Paid search: 10 ways to save a buck

Paid search: 10 ways to save a buck

Published: September 23, 2016 by LoSasso
Categories: Data, Media

As a paid search manager working with defined media budgets, I am always looking for new ways to stretch a client's dollar. Paid search can be expensive, which is why my colleagues and I focus on return on investment (ROI) above everything else.

Defining goals for a campaign and thinking about ROI from the get-go is crucial. Once we know our objective and what key performance indicators we will use to gauge a campaign’s success, we can optimize the campaign to improve relevancy and decrease cost per clicks (CPC).

It's important to always look for new opportunities. If something's working, put more money to it, and if something's not working, don't be afraid to pull the plug and try something new.

I have written about saving money in paid search before on the LoSasso blog, explaining why you can afford PPC. This time around, I'm going to provide a few actionable tips for saving money in paid search, thus increasing your traffic, conversions and ultimately, return on investment.

    1. Create a branded campaign
      Branded terms will usually outperform other keywords in your account, which is why it's important to separate them into their own campaigns. Because someone searching with a branded term in their query is already familiar with your business, they are much more likely to click on your ad and convert. Another benefit of segmenting branded terms into their own campaigns is that you can govern how much budget is spent on them. If branded terms are strewn throughout all your campaigns, they can dominate click spend.
    2. Group similar keywords into ad groups
      Relevance is the most important factor when it comes to saving money in paid search. This is why segmentation is so important. The more closely related your keyword, ad copy and landing page are, the better chance you have at achieving significantly cheaper CPCs. Follow best practices and lump similar keywords into ad groups.
    3. Review keyword match type
      I implement a variety of keyword match types, including broad match modified, phrase and exact match keywords to maximize coverage while maintaining strong relevance. By using search modifiers, you can ensure that fewer random queries will trigger your ads.
    4. Add negative keywords
      The search terms report is one you should mine regularly, especially if a lot of your keywords are broad match. This report will unveil the exact keyword searches that resulted in clicks on your ads. Add any keywords in the report that don't make sense as negative keywords.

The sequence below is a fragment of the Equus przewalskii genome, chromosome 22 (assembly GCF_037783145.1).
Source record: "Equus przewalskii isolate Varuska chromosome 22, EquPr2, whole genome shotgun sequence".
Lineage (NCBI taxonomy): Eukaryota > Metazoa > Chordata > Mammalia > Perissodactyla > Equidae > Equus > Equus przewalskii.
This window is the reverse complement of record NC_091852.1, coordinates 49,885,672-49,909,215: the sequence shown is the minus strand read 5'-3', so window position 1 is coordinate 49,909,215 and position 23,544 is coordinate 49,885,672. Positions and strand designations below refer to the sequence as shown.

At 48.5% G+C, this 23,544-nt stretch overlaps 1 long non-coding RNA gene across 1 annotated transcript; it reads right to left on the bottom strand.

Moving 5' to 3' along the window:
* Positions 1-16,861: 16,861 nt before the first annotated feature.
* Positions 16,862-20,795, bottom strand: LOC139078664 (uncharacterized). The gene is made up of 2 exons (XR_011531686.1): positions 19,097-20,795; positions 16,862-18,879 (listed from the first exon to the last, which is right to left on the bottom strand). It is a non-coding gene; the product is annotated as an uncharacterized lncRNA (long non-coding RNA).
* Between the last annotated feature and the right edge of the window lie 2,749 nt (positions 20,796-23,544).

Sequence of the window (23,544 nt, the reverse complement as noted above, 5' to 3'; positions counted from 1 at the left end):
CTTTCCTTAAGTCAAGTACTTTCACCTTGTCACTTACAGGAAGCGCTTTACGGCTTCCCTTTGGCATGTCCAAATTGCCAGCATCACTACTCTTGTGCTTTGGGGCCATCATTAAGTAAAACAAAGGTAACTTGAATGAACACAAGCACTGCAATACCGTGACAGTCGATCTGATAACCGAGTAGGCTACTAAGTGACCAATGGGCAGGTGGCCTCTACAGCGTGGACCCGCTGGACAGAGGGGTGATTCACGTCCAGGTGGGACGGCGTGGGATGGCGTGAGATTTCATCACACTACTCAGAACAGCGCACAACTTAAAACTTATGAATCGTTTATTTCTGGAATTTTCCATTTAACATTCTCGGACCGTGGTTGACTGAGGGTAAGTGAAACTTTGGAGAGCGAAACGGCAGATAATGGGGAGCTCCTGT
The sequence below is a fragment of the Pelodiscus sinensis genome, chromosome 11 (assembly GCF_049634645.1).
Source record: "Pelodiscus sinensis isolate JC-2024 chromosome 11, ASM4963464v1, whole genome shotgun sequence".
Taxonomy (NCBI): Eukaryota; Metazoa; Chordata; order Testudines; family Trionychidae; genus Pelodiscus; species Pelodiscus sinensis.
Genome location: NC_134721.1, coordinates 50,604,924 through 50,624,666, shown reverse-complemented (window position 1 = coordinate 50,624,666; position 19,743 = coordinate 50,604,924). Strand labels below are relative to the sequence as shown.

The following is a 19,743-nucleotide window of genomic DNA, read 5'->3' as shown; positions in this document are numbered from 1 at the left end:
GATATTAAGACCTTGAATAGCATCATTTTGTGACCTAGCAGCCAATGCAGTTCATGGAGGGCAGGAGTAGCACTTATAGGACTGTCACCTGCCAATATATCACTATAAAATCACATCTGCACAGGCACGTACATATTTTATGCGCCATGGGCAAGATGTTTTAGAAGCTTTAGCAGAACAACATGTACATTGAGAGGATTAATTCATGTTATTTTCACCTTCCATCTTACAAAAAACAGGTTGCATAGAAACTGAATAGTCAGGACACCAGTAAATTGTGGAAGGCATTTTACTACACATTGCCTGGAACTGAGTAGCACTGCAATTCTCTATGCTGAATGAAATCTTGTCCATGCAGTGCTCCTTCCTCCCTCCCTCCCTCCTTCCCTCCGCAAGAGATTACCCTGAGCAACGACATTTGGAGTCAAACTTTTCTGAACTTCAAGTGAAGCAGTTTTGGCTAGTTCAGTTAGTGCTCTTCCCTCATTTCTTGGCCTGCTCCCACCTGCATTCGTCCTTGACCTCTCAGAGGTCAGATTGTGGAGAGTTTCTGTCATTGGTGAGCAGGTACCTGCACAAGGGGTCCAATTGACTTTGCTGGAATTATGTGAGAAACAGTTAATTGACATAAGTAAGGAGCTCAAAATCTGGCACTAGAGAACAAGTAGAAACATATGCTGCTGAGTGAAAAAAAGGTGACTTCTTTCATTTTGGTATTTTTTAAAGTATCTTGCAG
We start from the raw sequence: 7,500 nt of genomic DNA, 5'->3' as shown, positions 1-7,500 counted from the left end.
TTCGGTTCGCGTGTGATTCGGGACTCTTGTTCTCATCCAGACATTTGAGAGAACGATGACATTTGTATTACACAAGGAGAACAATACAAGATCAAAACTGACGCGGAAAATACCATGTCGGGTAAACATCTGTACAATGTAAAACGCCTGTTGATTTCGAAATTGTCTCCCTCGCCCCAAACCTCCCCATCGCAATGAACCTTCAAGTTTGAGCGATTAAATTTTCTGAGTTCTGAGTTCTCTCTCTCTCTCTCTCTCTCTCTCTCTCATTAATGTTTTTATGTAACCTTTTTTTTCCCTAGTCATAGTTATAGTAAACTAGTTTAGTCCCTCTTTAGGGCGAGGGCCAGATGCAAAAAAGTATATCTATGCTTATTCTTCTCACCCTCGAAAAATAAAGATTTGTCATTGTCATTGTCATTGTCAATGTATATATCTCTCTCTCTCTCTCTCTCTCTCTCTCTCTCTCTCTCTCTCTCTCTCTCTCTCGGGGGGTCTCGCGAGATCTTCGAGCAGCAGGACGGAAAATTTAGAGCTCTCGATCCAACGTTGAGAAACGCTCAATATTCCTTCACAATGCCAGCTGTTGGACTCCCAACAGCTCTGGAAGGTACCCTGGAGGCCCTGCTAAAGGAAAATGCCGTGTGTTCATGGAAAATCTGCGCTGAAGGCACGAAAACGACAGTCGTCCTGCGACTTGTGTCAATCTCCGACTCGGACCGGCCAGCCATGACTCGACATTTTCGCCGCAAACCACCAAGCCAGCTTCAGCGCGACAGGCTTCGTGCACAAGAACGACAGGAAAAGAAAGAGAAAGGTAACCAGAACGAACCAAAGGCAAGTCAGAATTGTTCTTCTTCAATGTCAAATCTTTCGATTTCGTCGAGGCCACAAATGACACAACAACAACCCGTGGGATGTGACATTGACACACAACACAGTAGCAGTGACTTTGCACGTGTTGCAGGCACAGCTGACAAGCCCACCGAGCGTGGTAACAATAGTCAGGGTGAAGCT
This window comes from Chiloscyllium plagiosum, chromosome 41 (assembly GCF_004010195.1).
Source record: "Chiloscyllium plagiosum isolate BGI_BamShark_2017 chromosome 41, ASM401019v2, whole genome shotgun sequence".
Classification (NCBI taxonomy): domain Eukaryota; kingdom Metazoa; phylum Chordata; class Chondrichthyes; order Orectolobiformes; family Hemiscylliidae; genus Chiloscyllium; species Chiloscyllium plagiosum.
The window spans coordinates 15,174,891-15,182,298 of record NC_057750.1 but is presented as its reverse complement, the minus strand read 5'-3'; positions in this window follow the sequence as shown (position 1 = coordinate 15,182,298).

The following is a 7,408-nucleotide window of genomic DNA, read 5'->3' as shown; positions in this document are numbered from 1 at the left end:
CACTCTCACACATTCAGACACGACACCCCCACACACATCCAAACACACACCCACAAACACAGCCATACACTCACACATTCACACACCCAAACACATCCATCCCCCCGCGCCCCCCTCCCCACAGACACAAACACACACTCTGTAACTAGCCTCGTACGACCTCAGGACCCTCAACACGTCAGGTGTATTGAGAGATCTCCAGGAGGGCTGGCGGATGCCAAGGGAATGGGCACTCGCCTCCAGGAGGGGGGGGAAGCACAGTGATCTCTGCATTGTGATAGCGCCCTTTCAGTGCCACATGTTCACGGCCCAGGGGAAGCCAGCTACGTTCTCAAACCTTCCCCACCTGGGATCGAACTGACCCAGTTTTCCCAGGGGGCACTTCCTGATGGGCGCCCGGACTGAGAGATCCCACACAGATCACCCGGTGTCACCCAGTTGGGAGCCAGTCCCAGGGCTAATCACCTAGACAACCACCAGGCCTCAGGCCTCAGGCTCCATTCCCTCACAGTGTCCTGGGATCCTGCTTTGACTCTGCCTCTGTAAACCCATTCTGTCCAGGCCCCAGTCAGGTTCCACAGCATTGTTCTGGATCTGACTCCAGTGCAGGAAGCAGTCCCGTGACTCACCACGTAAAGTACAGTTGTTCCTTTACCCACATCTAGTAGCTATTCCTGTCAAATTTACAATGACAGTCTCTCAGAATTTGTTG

5. Add long tail keywords
      In the same vein as the previous point, the search terms report can reveal some incredibly specific long tail keywords that you may want to bid on. Often, you can get a lower CPC on these keywords because not as many advertisers are bidding on them.
    6. Pause underperforming keywords
      I'm a big advocate of "less is more." I like to focus on the keywords that drive traffic and conversions. Don't be afraid to pause keywords that have generated little or no impressions or clicks for several months. However, if those keywords that aren't getting traffic are important to your business, it may be that you are not bidding high enough to enter the auction. Be sure the lack of traffic is not due to the latter.
    7. Refresh landing pages
      If conversions and conversion rates have stalled or started to decline, it may be time to refresh your landing page. For example, can you tweak the call to action or overview copy to make the offer more enticing? Test one variation of the landing page at a time and see if performance improves.
    8. Review day of week, time of day and device performance
      By default, ads will run 24/7 on all devices. After your campaign has run for some time, dig in and review the days per week, hours per day and devices where performance is strongest. Using a bid adjustment, you can allocate budget to the days, hours and devices that drive results in your campaigns
    9. Run A/B tests (and declare a winner)
      Always be testing (ABT) is a common acronym for paid search. Testing allows you to make informed decisions about what is working and put your advertising dollars towards those initiatives. Make sure to end the test after sufficient data has been accumulated and start testing another variation.
    10. Use search remarketing
      Remarketing lists for search ads (RLSA) is a critical option for advertisers looking to save money. With RLSA, you can run search campaigns as normal, only instead of targeting the entire Internet, you are only targeting people who have been to your website before. This makes the searcher automatically more qualified, which can lead to better engagement and lower CPCs. Using RLSA, you can bid on broader or more competitive keywords at less cost.